SEC Chairman Jay Clayton issued a Statement on Cryptocurrencies and Initial Coin Offerings, urging investors to beware when investing in cryptocurrencies and initial coin offerings (ICOs). Clayton warned that a “number of concerns have been raised regarding the cryptocurrency and ICO markets, including that, as they are currently operating, there is substantially less investor protection than in our traditional securities markets, with correspondingly greater opportunities for fraud and manipulation.”
Clayton’s statement provides that:
- To date no initial coin offerings have been registered with the SEC. The SEC also has not to date approved for listing and trading any exchange-traded products (e.g., ETFs) holding cryptocurrencies or other assets related to cryptocurrencies.
- If you choose to invest in these products, ask questions and demand clear answers. The SEC has issued investor alerts, bulletins and statements on initial coin offerings and cryptocurrency-related investments, including with respect to the marketing of certain offerings and investments by celebrities and others.
- As with any other type of potential investment, if a promoter guarantees returns, if an opportunity sounds too good to be true, or if you are pressured to act quickly, please exercise extreme caution and be aware of the risk that your investment may be lost.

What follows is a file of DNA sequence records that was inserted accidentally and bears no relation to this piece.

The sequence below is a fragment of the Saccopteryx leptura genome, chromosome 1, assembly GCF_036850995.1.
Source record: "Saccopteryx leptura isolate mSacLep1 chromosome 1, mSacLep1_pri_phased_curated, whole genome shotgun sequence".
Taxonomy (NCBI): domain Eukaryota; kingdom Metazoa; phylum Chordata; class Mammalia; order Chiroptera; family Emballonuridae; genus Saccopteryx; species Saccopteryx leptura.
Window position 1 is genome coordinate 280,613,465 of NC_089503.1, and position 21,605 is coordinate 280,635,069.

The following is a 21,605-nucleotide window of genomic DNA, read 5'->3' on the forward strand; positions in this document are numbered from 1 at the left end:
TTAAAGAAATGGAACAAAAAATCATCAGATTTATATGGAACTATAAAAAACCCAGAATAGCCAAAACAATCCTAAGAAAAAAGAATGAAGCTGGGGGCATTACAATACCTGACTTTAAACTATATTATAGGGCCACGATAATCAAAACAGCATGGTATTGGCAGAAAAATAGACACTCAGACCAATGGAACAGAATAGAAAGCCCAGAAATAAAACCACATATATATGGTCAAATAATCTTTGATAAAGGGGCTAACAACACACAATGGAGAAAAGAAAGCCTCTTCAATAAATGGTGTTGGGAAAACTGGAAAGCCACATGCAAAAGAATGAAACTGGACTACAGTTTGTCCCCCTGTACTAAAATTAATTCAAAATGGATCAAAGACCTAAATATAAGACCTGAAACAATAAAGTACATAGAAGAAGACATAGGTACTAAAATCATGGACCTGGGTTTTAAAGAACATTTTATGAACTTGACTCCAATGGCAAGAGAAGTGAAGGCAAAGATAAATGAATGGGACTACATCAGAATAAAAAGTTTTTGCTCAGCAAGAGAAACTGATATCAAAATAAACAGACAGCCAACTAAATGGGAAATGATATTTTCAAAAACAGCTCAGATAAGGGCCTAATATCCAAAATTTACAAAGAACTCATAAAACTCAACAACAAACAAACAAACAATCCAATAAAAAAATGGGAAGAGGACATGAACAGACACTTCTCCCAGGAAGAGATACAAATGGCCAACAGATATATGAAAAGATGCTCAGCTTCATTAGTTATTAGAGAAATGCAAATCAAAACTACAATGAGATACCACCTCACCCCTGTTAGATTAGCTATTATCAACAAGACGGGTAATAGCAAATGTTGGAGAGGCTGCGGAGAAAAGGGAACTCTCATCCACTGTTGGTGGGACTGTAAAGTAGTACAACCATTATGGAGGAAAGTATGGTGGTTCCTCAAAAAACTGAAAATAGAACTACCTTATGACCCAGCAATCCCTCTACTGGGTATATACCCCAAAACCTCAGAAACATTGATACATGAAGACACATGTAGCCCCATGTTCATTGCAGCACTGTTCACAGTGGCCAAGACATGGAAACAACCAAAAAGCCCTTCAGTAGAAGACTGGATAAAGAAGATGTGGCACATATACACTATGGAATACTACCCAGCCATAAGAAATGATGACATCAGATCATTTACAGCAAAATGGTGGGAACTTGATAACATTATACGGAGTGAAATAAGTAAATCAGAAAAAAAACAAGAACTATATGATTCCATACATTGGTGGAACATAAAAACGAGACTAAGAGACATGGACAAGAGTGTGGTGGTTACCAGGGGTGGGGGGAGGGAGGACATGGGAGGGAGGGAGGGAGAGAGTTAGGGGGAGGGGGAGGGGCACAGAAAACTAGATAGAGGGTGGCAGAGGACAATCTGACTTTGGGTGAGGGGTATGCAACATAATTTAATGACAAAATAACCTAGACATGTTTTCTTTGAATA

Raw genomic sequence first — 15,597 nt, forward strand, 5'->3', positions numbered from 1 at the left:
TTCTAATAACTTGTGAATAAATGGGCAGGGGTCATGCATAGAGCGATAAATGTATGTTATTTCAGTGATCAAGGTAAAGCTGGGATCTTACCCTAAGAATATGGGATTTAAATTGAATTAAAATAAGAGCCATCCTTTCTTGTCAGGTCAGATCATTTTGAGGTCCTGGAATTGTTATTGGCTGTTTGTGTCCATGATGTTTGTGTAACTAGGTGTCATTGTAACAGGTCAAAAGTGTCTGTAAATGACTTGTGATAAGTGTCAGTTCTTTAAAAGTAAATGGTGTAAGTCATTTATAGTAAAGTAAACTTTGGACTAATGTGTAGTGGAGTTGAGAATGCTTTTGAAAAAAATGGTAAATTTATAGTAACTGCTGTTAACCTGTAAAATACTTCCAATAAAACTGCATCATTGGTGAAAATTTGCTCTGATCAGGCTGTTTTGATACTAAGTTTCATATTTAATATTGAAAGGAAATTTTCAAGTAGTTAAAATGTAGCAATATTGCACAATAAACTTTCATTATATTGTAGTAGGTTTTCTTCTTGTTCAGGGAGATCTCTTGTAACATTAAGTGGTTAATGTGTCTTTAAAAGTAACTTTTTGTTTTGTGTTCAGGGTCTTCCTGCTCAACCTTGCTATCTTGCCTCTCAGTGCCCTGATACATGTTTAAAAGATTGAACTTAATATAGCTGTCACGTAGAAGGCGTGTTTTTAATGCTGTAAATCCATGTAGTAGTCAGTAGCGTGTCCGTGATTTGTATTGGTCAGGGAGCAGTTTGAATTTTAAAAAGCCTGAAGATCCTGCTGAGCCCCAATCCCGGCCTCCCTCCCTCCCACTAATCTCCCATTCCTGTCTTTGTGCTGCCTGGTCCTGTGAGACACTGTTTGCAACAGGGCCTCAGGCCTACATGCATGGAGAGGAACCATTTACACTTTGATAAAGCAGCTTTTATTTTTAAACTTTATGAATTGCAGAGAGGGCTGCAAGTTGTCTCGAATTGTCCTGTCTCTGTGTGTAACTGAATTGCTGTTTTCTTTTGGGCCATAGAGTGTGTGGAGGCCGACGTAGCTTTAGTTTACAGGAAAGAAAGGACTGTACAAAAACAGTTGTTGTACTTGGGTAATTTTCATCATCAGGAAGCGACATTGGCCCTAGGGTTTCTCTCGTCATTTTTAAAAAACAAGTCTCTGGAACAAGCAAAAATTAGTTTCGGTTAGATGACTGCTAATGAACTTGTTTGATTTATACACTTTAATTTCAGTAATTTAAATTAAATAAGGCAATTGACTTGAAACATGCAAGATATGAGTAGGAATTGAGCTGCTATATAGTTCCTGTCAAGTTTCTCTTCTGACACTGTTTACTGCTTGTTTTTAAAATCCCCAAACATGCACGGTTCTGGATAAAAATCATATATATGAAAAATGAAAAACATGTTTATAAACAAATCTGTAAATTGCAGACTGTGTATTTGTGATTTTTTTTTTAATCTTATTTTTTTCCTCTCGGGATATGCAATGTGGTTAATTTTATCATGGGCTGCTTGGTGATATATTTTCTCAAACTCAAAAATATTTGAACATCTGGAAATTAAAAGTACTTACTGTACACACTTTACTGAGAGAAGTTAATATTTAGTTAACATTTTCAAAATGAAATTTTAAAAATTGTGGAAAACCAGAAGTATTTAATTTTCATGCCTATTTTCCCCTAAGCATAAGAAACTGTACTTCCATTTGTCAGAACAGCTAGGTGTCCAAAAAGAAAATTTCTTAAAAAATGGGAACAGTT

- Cryptocurrency and ICO markets span national borders and that significant trading may occur on systems and platforms outside the United States. Your invested funds may quickly travel overseas without your knowledge. As a result, risks can be amplified, including the risk that market regulators, such as the SEC, may not be able to effectively pursue bad actors or recover funds.
Clayton also urged caution for market professionals dealing in cryptocurrencies and ICOs. Clayton cautioned market participants “against promoting or touting the offer and sale of coins without first determining whether the securities laws apply to those actions.” Selling securities generally requires a license, and experience shows that excessive touting in thinly traded and volatile markets can be an indicator of “scalping,” “pump and dump” and other manipulations and frauds.
Clayton noted specifically on cryptocurrencies:
- While there are cryptocurrencies that do not appear to be securities, simply calling something a “currency” or a currency-based product does not mean that it is not a security. Before launching a cryptocurrency or a product with its value tied to one or more cryptocurrencies, its promoters must either:(a)be able to demonstrate that the currency or product is not a security; or(b)comply with applicable registration and other requirements under our securities laws.
- Brokers, dealers and other market participants that allow for payments in cryptocurrencies, allow customers to purchase cryptocurrencies on margin, or otherwise use cryptocurrencies to facilitate securities transactions should exercise particular caution, including ensuring that their cryptocurrency activities are not undermining their anti-money laundering and know-your-customer obligations.
Not a subscriber? Sign up for a Free Trial